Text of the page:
Lithium-Ion Battery Development
Lithium-ion batteries are so useful in modern technologies because this process of charging and discharging may be repeated many times – often thousands of cycles. One key area of ongoing research into lithium-ion batteries focuses on finding ways to reduce aging and degradation of the batteries that inevitably occurs after a large amount of cycling. This centers around finding better ways of constructing the battery structures, improving thermal management, optimizing operational procedures, or developing new materials (the elemental composition of the cathode materials are clearly complicated!).
These facets of battery research apply not only to the aging problem, but to a wide number of questions related to battery design: efficiency, power, size, weight, and cost. All of these factors must be simultaneously considered when developing a new battery for the consumer market, and they are one reason why there is still so much more to learn and to improve.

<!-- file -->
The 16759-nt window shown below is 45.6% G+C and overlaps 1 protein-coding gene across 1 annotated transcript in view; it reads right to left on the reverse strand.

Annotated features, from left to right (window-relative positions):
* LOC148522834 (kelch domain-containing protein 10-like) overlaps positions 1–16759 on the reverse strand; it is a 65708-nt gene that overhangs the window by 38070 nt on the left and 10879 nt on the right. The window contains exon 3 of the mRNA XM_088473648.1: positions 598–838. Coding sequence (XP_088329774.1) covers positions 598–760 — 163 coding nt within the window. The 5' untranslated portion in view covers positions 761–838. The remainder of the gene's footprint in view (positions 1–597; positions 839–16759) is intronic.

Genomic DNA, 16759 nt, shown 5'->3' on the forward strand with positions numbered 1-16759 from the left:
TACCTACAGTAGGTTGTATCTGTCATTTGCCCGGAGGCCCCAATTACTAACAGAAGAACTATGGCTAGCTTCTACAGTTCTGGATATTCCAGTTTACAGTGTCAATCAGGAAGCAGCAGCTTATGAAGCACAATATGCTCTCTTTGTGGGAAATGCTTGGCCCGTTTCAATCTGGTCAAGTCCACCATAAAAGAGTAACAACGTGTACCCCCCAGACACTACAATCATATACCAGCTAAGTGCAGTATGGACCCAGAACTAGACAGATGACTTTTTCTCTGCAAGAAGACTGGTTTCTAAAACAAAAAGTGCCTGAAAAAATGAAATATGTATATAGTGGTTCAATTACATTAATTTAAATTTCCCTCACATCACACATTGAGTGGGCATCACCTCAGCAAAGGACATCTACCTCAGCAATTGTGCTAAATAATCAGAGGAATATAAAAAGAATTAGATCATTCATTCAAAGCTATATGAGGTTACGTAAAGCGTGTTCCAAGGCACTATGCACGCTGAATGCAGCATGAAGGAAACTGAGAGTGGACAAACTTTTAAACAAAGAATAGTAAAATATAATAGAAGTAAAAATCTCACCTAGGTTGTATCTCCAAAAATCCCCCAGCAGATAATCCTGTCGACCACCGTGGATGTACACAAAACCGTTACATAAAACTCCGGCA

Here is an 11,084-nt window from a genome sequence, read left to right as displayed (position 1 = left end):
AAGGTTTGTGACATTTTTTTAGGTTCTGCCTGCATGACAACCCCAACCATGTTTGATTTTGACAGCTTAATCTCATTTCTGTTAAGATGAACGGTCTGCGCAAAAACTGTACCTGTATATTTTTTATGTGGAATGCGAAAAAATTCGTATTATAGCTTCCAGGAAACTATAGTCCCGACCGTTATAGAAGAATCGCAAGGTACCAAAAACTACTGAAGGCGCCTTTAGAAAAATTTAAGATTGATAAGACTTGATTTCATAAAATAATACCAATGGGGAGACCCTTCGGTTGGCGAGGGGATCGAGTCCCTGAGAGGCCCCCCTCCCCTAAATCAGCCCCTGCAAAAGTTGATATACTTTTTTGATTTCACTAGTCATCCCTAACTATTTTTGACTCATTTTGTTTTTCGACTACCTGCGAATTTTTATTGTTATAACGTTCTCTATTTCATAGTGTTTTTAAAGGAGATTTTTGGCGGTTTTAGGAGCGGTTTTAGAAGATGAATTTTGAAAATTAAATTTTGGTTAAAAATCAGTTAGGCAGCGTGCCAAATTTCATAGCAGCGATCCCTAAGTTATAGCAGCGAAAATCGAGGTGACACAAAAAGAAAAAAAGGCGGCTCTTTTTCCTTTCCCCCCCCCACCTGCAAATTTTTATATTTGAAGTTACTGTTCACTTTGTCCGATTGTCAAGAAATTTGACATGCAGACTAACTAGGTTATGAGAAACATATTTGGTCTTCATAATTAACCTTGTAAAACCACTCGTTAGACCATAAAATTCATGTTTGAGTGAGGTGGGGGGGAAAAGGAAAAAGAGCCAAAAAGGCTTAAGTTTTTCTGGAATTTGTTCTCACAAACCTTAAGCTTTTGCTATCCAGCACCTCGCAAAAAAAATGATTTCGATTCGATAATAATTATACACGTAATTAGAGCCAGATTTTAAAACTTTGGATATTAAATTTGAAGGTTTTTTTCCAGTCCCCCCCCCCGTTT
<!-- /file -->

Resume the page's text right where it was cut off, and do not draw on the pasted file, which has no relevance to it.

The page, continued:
Modelling Batteries with COMSOL Multiphysics
Batteries are very complex electrochemical systems. How well – or even if – a battery functions depends on the answers to a number of questions, including but not limited to:
- How is charge transported in the electrodes and electrolytes?
- How much heat is generated, and how does it affect electrochemistry?
- Can heat caused by reactions be effectively removed from the battery?
- How should one describe the electrochemical kinetics, which depends on electrode materials, electrode structure (porous or solid), dissolved ions, temperature, ion concentration?
- How do the battery materials physically age after repeated cycling, and how does that affect electronic performance?
- Is the manufacturing process reliable and cost-effective?